It was all sunshine and puppies on the youtube live with the ‘anti-hate’, SOS Racism group leader Mamadou Ba about “Racism and the advancement of hate speech in the World” in the Afro-Brazilian channel ‘Africanamente’ or ‘Africanly’ in English, until the moment he says ‘we have to kill the white man.’
The 45 year old, originally from Senegal who now lives in Portugal continues: “it is necessary to kill the white man, murderer, colonial, and racist” to “prevent the social death of the black political subject.”
🇵🇹 “Anti Hate", líder del grupo SOS Racism, el senegalés Mamadou Ba (que vive en Portugal) dice que el hombre blanco debe ser asesinado para "evitar la muerte social del sujeto político negro". pic.twitter.com/0QReoM9F0p
— Noelia de Trastámara (@N_Trastamara) November 24, 2020
^ Subtitles of the video in English
Despite these incendiary words being ignored by most mainstream media, with the notable exception of the tabloid Correio da Manhã (thank goodness for tabloids), reported that Mr. Ba’s statement was a quote from Algerian far-left anti-colonialist political philosopher Frantz Fanon, who openly advocated for violence during the French rule of Algeria in his seminal work The Wretched of the Earth. Mamadou then proceeded to say that he was merely speaking of killing the white man ‘philosophically’, whatever that means.
The message was spread rapidly all over Portuguese social media and most nationalist groups and parties were quick to capitalize on the issue.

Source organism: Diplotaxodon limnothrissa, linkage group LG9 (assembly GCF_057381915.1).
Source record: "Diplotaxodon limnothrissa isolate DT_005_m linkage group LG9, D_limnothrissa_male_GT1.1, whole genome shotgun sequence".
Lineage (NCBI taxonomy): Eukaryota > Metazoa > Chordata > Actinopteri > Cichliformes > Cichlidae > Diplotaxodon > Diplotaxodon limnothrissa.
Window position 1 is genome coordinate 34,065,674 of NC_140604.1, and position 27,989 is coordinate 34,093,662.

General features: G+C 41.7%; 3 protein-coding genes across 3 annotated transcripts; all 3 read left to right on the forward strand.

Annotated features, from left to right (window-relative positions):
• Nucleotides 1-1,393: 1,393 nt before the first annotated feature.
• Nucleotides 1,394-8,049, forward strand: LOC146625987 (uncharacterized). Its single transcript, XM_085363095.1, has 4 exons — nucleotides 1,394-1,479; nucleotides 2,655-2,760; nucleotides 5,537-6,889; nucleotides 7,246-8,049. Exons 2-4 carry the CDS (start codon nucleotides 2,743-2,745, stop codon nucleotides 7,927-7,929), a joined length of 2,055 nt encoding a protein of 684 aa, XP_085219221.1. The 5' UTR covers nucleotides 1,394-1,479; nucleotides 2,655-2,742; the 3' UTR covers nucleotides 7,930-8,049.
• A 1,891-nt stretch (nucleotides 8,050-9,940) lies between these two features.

One of the newest parties in parliament, nationalist-populist right-wing CHEGA! party put a lot of energy into this whole controversy, being the first to upload a video about this openly violent, anti-white rhetoric, exploding with view on both Facebook and Youtube.
The ‘Ergue-te’ party, a more boomer-nationalist like party also took advantage of the situation and said that Mr.Ba’s inspiration, Fanon, was one of the main causes of the anti-Portuguese rebellions that killed thousands during the start of the Portuguese colonial wars in the early 60s, starting in Northern Angola and that if it was up the president of the party, Mr. José Pinto Coelho, the Senegalese would be swiftly deported under a regime of his.
How did the people respond? The civil society was also quite energized by this whole controversy, making a petition which has now over 16 thousand signatures, asking for Mr.Ba to be prosecuted by his calls to violence against whites in a white country.
Anti-white racism is nothing new in Portugal, with notable key figures such as Joacine Katar Moreira also standing in the spotlight for such bigotry for the country that took them over, with the racialization and polarization of Portuguese society towards racial minorities, far from being over.